Available for work: 62-year-old lifelong St. Bernard Parish resident with extensive experience in law enforcement and local government. Led a metropolitan area of 45,000 residents in the throes of recovering from a devastating hurricane. Managed nearly $200 million in capital projects that either began or were finished on his watch. Looking to secure another position in the public sector.
Four years after beating an incumbent by a few hundred votes, embattled St. Bernard Parish President David Peralta found himself near the back of the pack in last month’s seven-way primary, winning just 3 percent of the vote.
Now, ousted after one term that’s winding down, Peralta will be looking for a new gig. He’s got experience, but he comes with baggage, including pending criminal charges in three jurisdictions and a nearly $118,000 civil lawsuit against him that’s set for trial early next year.
Peralta maintains that his legal issues never interfered with his responsibilities as parish president. His critics — and there are many — say he’s given a black eye to a recovering parish that already found itself the butt of occasional jokes by its neighbors.
In the end, Peralta won 359 votes out of 10,802 cast — perhaps the lowest haul for an area incumbent in memory, but about what many had expected.
“I always figured he was going to have about that,” said former Councilman Tony “Ricky” Melerine, who finished fourth in the primary. “A lot of people said they can’t believe he got 300-something votes. Well, he does have family and friends that were going to vote for him.”
To political observers, the message was clear. “Basically, voters told him he’s finished,” said Ed Chervenak, head of the UNO Survey Research Center, which collects information about public opinion on economic and political issues. “The guy was just totally radioactive.”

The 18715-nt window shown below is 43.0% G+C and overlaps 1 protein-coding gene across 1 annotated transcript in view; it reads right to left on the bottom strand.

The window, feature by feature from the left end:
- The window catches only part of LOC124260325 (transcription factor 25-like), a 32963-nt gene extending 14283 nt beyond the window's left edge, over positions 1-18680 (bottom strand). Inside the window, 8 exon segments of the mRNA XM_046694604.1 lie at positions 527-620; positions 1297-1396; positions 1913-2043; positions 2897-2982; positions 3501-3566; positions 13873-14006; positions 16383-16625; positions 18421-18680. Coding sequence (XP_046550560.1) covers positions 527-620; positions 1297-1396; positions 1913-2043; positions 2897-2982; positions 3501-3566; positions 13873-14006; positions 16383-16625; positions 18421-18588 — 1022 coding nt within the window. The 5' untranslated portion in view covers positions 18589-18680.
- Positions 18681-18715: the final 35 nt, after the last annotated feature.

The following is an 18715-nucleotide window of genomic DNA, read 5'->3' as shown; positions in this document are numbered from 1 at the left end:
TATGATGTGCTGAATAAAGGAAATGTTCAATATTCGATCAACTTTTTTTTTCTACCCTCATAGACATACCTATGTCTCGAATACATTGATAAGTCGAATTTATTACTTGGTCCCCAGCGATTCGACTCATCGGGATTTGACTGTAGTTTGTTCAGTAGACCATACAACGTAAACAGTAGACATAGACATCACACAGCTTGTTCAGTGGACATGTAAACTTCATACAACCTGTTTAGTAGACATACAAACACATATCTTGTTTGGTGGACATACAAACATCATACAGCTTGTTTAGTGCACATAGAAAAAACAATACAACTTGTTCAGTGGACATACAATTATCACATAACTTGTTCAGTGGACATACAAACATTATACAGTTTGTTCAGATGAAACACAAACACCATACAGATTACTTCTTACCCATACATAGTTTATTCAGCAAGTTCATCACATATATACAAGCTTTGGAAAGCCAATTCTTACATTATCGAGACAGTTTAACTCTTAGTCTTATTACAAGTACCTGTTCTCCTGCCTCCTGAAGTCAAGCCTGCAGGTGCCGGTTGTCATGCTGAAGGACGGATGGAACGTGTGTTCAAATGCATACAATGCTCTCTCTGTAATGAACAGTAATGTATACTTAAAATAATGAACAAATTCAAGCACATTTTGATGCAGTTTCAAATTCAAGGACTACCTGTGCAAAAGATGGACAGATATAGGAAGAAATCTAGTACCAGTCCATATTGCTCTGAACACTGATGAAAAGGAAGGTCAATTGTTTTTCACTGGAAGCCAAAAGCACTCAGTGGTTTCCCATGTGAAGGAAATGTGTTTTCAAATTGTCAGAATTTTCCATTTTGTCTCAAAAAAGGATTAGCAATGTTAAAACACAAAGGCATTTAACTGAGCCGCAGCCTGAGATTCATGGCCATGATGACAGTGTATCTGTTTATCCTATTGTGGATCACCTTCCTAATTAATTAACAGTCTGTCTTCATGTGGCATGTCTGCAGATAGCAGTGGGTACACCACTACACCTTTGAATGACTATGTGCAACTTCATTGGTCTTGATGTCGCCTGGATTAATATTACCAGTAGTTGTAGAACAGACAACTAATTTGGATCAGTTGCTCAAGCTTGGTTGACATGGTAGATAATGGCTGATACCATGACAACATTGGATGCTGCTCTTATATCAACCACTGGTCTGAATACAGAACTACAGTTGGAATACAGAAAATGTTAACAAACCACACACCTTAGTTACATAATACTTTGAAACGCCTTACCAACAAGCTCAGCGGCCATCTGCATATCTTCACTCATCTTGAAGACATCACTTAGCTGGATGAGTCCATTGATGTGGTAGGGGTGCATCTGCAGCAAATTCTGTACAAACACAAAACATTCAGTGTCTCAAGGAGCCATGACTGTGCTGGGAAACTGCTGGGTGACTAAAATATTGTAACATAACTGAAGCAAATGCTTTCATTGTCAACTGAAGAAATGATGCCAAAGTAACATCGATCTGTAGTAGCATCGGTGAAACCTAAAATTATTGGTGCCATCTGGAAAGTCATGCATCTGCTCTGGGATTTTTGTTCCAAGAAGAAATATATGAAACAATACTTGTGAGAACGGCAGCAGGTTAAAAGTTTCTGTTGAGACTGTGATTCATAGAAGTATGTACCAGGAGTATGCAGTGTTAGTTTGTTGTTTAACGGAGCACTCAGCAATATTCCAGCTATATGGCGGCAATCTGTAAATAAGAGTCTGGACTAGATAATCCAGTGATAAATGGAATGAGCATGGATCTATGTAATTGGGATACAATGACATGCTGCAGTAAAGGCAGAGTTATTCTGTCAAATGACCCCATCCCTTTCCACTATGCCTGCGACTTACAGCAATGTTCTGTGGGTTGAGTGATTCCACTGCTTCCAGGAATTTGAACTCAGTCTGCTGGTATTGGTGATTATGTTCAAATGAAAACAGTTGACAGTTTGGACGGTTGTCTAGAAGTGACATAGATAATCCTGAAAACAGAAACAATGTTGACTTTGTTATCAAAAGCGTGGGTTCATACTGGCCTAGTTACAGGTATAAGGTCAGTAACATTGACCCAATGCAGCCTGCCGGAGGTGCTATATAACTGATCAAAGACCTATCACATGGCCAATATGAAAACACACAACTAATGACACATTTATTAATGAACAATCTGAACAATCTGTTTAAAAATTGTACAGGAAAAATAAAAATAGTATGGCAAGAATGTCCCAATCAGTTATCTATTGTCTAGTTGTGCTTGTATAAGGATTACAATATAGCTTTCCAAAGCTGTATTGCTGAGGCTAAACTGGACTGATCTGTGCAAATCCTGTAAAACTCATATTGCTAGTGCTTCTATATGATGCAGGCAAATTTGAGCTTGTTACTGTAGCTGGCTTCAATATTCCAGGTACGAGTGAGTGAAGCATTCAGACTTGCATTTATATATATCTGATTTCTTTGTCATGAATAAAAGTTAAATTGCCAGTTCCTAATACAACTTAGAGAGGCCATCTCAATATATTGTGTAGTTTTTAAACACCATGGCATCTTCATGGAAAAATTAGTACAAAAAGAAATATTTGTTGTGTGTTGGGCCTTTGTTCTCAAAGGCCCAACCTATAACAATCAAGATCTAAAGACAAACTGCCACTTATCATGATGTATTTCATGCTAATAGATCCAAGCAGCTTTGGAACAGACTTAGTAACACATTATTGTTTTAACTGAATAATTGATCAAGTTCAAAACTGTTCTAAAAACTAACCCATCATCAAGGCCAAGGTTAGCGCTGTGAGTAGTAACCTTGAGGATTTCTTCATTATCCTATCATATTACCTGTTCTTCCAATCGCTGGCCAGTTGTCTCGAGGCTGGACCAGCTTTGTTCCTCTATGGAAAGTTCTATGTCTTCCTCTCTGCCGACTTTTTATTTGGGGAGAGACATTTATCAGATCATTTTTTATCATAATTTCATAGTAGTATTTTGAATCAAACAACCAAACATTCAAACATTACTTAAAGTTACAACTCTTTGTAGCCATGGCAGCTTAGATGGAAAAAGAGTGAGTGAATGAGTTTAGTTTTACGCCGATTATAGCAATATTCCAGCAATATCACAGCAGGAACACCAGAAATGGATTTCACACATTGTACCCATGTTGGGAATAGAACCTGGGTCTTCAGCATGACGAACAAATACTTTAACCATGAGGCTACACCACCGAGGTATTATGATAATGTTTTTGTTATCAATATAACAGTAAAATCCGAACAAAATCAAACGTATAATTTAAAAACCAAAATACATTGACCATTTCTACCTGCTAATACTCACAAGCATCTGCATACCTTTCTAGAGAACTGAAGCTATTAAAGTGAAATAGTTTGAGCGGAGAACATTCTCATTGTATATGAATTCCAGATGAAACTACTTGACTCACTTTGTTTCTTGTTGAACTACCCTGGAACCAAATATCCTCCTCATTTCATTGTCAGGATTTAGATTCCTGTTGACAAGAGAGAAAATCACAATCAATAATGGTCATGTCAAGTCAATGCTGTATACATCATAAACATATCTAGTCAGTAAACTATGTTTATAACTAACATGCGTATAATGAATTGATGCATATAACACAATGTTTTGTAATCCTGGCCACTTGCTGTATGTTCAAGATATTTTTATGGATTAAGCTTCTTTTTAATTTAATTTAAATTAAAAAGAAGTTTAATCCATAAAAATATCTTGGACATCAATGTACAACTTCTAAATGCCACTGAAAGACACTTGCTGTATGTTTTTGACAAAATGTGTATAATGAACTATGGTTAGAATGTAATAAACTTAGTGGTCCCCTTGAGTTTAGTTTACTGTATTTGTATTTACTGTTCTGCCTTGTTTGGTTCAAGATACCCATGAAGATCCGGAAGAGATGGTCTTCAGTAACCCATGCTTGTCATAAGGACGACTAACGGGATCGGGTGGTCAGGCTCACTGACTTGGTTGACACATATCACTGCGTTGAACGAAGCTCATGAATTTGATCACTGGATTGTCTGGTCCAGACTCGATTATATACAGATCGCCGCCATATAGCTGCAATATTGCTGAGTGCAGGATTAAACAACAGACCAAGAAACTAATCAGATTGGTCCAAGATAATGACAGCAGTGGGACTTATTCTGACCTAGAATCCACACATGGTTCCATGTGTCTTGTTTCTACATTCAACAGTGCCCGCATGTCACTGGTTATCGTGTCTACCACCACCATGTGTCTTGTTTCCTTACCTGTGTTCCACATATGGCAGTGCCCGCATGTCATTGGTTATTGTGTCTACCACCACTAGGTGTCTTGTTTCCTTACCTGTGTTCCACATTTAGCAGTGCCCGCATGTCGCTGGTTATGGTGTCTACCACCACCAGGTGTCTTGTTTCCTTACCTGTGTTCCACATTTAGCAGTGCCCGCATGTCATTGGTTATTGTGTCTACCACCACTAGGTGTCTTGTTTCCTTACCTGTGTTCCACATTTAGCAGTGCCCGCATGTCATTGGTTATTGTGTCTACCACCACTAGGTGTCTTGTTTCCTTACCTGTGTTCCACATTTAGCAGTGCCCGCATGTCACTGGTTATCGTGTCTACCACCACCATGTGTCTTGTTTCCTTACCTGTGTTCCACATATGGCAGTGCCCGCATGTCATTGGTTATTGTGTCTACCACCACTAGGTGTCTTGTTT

For his part, Peralta — a former New Orleans police sergeant and St. Bernard Sheriff’s Office major — seems to be taking it all in stride.
“Listen, it’s been a great four years; it really has,” he said. “Take out the personal issues that were there, that part of it, but I don’t blame the office for that. I blame my former wife.”
He added: “From a personal level, Sharon got what she wanted. This is exactly what she strove for from the very beginning: to ruin me. That’s what she’s done, and until I clear my name, I’ve got to deal with all of this.”
In August, Peralta was charged in a 22-count indictment that includes allegations of malfeasance in office and abuse of power.
His other legal problems largely stem from the bitter breakup of his marriage, dating back to an October 2013 incident in which his then-wife, Sharon Schaefer, accused him of handcuffing, beating and raping her in their Meraux home. Peralta maintained that the couple engaged in “rough sex” that day at her request; Schaefer denies that claim.
Peralta has no doubt that the very public split cost him re-election. He said he believed until the final weeks that he had a shot at making the runoff.
At this point, Peralta hasn’t endorsed either of the two remaining candidates — Parish Council veterans Wayne Landry and Guy McInnis — and doesn’t sound as if he will. In fact, after the past two years, he sounds almost surprised that anyone is willing to subject himself to the sometimes-intense scrutiny that goes with the president’s job.
“It’s not easy to have your life kind of put on hold, and you have little to no privacy,” he said, “but people are still willing to do it.”